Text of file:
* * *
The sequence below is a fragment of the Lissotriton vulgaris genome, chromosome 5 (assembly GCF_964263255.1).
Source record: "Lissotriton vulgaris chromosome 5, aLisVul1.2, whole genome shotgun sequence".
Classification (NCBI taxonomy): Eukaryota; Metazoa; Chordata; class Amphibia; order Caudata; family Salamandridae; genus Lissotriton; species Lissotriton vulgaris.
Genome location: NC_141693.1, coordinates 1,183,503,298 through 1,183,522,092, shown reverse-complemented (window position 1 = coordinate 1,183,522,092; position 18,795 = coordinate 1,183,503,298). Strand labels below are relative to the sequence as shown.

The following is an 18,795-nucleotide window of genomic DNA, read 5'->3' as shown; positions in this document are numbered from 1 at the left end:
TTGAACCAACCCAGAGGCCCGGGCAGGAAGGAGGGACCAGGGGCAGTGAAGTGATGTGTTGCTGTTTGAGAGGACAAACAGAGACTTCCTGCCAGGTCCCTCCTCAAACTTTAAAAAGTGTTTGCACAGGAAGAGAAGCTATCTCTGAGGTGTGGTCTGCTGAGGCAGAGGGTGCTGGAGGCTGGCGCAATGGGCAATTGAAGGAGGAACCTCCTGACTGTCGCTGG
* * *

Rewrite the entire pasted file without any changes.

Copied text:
The sequence below is a fragment of the Lissotriton vulgaris genome, chromosome 5 (assembly GCF_964263255.1).
Source record: "Lissotriton vulgaris chromosome 5, aLisVul1.2, whole genome shotgun sequence".
Classification (NCBI taxonomy): Eukaryota; Metazoa; Chordata; class Amphibia; order Caudata; family Salamandridae; genus Lissotriton; species Lissotriton vulgaris.
Genome location: NC_141693.1, coordinates 1,183,503,298 through 1,183,522,092, shown reverse-complemented (window position 1 = coordinate 1,183,522,092; position 18,795 = coordinate 1,183,503,298). Strand labels below are relative to the sequence as shown.

The following is an 18,795-nucleotide window of genomic DNA, read 5'->3' as shown; positions in this document are numbered from 1 at the left end:
TTGAACCAACCCAGAGGCCCGGGCAGGAAGGAGGGACCAGGGGCAGTGAAGTGATGTGTTGCTGTTTGAGAGGACAAACAGAGACTTCCTGCCAGGTCCCTCCTCAAACTTTAAAAAGTGTTTGCACAGGAAGAGAAGCTATCTCTGAGGTGTGGTCTGCTGAGGCAGAGGGTGCTGGAGGCTGGCGCAATGGGCAATTGAAGGAGGAACCTCCTGACTGTCGCTGG